Mr. Reggie Sharpe Jr. is the President of the Dr. Martin Luther King Jr. International Chapel Assistants program, President of the Omicron Delta Kappa Leadership Society, Chaplain of Alpha Rho Chapter of the Alpha Phi Alpha Fraternity and preaching assistant at Greater Travelers Rest Baptist Church in Decatur, Georgia. He is a senior and majors in Religious Studies. He plans to attend grad school at Harvard, University of Chicago or Yale to earn a Master’s of Divinity.
If you ever walk on the campus of Morehouse College, you will find the ashes of Benjamin Elijah Mays, the residence hall named after W.E.B DuBois, the resource center named after Frederick Douglas, the statue in the honor of Dr. Martin Luther King Jr. and the memorial named after Dr. Howard Thurman. And so, Sharpe says, “It’s powerful to walk with other brothers at Morehouse on the same campus that other prominent figures walked on.” He went on to say, most of the learning experiences he encountered have been with his colleagues and Morehouse has stretched his mind to think more proficiently. Sharpe values transformative conversations with his peers, thus, making him a teachable and humble young preacher. His experience also teaches him to be more inclusive with other faiths.
I asked him about his views on HBCU’s versus regular schools. He profoundly stated that HBCU’s have a goal for empowerment. Morehouse empowers one to fit anywhere. Hence, fitting anywhere is essential. He alluded to the tragedy of how members of the Sikh religious faith cannot fit in America’s diverse religious identifications because they are not safe in their own religious sanctuaries.
There was a debate on Twitter a few weeks ago on the benefits of HBCU’s. There was a high school student who believed that HBCU’s have no impact on students and do not present students opportunities beyond graduation. As a result, I asked Sharpe what he would say, if asked, to high schools students who are hesitant about enrolling in HBCU’s. He talked about the significance of researching notable people who attended the schools that students are interested in because looking at the track record of institutions serves as an essential tool for finding any great school. He also talked about abandoning the mindset of only picking a college that will get you a great career. Sharpe insightfully said, “College should stretch you.” The tragedy in our world is that our students are running to the schools that give them better job opportunities rather than the schools that stretch them.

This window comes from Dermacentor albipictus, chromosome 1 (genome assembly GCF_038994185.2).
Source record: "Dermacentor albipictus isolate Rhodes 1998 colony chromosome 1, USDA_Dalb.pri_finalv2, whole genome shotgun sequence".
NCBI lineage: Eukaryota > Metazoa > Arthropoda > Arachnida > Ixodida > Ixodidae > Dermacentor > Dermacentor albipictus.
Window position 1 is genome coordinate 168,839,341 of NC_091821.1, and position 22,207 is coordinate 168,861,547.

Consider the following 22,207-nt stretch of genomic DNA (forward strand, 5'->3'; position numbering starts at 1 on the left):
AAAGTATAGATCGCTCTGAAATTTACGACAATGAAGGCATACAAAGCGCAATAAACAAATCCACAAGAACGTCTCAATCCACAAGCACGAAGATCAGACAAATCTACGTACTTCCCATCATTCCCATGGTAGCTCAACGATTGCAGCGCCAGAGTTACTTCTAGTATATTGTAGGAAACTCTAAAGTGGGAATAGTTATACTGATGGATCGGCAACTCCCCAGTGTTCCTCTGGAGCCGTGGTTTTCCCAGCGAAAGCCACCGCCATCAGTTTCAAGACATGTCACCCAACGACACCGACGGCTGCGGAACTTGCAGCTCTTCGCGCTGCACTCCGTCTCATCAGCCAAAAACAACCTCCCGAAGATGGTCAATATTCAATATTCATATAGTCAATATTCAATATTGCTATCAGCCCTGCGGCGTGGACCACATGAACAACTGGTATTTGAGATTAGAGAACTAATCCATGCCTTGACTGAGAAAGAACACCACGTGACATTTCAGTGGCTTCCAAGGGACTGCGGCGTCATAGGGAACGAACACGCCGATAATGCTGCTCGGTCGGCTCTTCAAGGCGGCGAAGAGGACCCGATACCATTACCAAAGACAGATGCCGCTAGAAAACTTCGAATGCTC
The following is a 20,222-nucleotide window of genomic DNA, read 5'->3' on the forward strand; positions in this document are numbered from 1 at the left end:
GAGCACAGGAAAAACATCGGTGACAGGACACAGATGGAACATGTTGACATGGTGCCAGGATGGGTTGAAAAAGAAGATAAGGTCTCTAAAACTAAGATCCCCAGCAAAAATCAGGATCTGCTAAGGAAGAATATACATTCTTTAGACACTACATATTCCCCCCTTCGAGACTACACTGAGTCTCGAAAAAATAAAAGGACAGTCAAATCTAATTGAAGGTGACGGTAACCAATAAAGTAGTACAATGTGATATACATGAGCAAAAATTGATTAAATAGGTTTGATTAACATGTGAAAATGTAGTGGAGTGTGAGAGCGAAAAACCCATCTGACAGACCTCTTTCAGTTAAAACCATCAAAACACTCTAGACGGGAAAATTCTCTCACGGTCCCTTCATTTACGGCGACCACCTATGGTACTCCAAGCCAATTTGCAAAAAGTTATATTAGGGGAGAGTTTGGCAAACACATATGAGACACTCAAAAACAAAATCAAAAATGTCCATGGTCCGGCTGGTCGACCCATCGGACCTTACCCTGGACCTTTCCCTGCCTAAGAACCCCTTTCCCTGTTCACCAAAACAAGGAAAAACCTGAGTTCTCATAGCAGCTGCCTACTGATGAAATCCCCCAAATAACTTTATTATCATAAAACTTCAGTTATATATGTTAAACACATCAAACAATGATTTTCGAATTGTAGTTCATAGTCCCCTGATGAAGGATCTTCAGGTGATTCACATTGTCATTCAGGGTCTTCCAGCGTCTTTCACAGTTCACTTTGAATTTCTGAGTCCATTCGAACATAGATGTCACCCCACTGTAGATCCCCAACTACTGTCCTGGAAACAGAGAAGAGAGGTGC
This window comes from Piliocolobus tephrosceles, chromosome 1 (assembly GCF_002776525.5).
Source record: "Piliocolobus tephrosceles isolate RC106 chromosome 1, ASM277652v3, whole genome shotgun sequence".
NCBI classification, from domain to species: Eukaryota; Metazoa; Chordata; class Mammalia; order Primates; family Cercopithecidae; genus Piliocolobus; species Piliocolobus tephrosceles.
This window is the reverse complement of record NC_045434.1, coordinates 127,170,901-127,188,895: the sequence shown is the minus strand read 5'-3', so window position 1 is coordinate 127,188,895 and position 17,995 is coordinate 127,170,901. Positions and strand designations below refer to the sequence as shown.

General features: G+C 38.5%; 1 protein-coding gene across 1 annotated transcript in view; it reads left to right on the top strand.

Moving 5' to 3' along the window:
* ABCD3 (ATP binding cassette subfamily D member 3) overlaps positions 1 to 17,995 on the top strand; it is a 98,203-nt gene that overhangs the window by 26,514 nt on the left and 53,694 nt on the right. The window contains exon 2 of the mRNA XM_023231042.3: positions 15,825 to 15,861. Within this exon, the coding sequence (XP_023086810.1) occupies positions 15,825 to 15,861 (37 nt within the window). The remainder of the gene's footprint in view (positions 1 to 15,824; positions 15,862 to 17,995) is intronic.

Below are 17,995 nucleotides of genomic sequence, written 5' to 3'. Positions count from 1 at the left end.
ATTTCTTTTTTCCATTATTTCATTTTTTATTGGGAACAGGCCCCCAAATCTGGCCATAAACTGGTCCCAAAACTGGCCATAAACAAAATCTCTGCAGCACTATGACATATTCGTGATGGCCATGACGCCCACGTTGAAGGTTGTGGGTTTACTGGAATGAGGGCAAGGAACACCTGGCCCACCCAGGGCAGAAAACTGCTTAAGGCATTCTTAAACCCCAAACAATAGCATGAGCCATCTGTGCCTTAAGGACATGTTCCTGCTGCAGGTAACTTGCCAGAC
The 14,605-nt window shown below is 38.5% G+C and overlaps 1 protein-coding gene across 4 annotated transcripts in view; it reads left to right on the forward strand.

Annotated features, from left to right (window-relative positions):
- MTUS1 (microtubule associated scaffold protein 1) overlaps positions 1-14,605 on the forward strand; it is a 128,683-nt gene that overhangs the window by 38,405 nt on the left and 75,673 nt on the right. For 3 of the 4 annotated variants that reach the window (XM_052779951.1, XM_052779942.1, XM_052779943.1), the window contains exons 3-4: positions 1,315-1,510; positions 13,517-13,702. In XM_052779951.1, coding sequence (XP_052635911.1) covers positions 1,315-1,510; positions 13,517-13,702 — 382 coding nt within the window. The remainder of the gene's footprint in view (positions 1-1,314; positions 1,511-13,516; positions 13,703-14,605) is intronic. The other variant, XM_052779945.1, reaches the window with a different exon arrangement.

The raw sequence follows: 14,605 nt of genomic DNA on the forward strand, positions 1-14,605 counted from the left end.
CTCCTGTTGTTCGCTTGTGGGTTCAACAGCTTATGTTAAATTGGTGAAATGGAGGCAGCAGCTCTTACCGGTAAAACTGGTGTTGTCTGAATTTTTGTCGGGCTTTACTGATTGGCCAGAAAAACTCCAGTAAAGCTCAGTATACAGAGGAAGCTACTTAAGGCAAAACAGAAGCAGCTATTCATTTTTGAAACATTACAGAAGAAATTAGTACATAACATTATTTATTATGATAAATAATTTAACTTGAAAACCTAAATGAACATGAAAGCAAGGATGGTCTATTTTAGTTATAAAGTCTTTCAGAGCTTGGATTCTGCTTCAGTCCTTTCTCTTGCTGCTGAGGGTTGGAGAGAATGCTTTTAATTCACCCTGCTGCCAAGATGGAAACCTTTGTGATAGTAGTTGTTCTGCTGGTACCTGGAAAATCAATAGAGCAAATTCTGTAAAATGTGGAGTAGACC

Reverend Otis Moss III, a Morehouse graduate, says in his book Preach, “You can get a good education from a poor school and you can get a bad education from a rich school.” Moss and Sharpe are simply trying to say: despite the lack of financial succor, HBCU’s still present a transformative education.
I asked Sharpe if he had a solution to all of the violence that occurs in our society, since his preaching has social justice implications. Thus, he had the pleasure to attend the Peace Conference in Tokyo, Japan as a commemoration of the atomic bombings of Hiroshima and Nagasaki. He asked me a very transformative question, since I am a preacher also. He specified, “How do we stand for the Prince of Peace and live in violent neighborhoods and not say anything?” Sharpe mentioned the importance of addressing the violence we see in America today because solutions can be stirred from addressing problems. It is evident that Reggie Sharpe will continue to address the relevant problems in our society, his rare preaching and leadership skills resound around the campus of Morehouse and in many pulpits around our nation.